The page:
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Junior pulls more weight, hopes for healthier life

Hannah Simon / The SPOKE

By Hannah Simon, Co-Staff Development Director

In a negative mental state, then freshman Ally Wen turned to her local YMCA, searching for solace in exercise.

“When I started, my confidence was definitely down,” Wen said. “It takes a lot of time to build confidence, but I feel like the main thing with confidence is knowing that you’re putting work into yourself and not cheating yourself out of your goals.”

Now, two and a half years later, the junior has found her confidence in the sport of powerlifting.

Powerlifting is a strength sport that consists of three lifts: squat, bench and deadlift. In competition, the goal is to get the highest total weight with all three lifts within your weight class. With the help of her coach Colleen Donahue, Wen trains four times per week at the PWRBLD Gym in King of Prussia. She recently competed in the 2024 USA Powerlifting Pennsylvania State Championship on May 4 and 5, where she hit personal records at squat with 237 pounds and deadlift with 292 pounds. Wen qualified for the 2025 USA Powerlifting High School Nationals, which she will compete in next March.

To track her progress, Wen began an Instagram profile, @allyw_lifts. She posts regularly, sharing advice, progress and lifts.

“I started that page just to post my lifts and put myself out there,” Wen said. “But now I mainly use it to connect with our community because I made so many friends through Instagram that I would not have made because they’re in other states.”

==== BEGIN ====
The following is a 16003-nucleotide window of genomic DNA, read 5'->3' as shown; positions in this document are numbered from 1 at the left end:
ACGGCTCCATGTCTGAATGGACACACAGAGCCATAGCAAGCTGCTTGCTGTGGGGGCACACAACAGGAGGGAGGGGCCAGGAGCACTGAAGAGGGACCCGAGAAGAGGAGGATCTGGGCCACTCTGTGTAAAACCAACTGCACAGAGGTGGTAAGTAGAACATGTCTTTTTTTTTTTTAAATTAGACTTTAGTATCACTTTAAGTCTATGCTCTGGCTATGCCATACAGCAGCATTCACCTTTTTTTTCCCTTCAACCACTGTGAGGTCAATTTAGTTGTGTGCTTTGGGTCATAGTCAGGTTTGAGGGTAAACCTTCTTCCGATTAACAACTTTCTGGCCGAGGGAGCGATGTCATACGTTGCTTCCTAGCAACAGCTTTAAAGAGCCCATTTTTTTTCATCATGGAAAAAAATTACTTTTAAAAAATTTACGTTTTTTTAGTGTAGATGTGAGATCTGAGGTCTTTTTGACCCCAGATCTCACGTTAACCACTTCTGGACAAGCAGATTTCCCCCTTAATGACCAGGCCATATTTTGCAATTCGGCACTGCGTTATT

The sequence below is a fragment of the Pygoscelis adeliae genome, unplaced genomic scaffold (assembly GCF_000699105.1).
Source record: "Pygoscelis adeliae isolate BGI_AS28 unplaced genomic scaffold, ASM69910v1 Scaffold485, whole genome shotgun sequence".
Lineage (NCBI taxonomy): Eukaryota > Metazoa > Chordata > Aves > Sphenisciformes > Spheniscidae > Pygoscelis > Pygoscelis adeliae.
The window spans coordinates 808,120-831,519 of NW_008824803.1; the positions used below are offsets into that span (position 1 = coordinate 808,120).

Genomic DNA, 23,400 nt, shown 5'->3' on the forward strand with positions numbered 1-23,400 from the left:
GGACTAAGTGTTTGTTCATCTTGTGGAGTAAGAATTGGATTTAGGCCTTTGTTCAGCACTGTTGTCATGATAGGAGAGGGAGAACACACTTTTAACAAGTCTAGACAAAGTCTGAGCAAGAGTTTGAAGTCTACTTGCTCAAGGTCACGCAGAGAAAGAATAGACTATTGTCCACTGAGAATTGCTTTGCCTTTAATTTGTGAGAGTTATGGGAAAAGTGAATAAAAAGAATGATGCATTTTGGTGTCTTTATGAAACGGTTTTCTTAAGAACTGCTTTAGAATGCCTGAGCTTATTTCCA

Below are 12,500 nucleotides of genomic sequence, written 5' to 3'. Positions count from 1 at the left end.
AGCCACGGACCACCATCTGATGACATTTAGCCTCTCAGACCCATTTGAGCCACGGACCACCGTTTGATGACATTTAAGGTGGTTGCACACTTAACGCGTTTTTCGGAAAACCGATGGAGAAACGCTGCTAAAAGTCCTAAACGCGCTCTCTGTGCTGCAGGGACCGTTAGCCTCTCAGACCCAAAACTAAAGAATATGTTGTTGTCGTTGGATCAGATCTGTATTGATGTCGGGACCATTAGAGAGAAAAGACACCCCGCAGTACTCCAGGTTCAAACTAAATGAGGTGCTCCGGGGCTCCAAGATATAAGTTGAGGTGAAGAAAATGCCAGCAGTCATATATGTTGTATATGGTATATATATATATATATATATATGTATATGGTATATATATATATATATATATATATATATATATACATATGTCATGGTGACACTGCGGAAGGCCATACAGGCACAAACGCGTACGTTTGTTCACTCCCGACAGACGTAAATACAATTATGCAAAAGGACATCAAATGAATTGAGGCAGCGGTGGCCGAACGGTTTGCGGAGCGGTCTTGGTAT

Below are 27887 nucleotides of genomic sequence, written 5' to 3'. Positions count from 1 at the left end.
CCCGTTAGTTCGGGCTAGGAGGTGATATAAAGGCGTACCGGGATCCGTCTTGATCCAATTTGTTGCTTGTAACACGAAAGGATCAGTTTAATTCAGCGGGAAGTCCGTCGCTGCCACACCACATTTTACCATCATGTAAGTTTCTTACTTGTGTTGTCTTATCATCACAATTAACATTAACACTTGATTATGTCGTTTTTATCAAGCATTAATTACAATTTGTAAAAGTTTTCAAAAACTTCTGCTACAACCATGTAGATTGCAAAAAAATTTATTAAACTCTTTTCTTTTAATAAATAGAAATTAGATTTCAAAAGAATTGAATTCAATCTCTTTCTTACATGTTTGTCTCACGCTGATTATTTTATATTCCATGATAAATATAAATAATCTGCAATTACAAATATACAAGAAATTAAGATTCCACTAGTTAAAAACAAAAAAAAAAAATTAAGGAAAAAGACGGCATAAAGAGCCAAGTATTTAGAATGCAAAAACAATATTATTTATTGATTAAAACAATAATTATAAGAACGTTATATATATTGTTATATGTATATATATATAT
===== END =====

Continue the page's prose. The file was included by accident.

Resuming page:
Both Wen’s mental and physical preparation extend beyond the gym. On Sunday mornings, Wen prepares meals for the week that stick to a strict nutrition plan. Wen balances her workout schedule with an Advanced Placement and honors course load. According to Wen, building discipline was difficult at first, but focusing on simple choices each day has helped her develop resilience.

“I feel like people tend to overcomplicate it a bit, or people are like, ‘I need to do everything right now.’ I feel like you can’t go from 0%  to 100% and expect perfection every single day,” Wen said. “It’s about readjusting my expectations and (recognizing that) not every day I’m gonna be 100%, and that’s okay as long as I’m just trying my best.”

While Wen has become well versed with the mechanics of powerlifting, she is constantly learning about perseverance, tenacity and commitment. Values that once inspired her journey now motivate her to continue.

“The sport has taught me so much that nothing else could ever teach me. For this prep, at least, I have gone through so many injuries. My hip flexors are strained. I sprained my wrist. I twisted my knee. I’ve had elbow pain,” Wen said. “There was a point in this prep where I was thinking about quitting, but then I kind of gathered myself back together, and I was like, ‘No, I’m doing this despite my injuries.’ The sport has taught me resilience and that nothing great comes easy. If it was easy, then everyone would do it.”

Hannah Simon can be reached at [email protected].

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About the Contributor
Hannah Simon
Hannah Simon, Co-Staff Development Director
Hannah Simon is a junior and the Co-Copy Editor of The Spoke. As Co-Copy Editor, she edits print and web articles, ensuring that they follow the Associated Press' guidelines. She previously served as the Co-Sports Editor. Hannah covers everything from sports games to new clubs, but most enjoys reporting on the people of the community in any capacity. Outside of The Spoke, Hannah is a member of the girls' varsity field hockey and lacrosse teams, and recently committed to Northeastern University to continue her field hockey and academic career.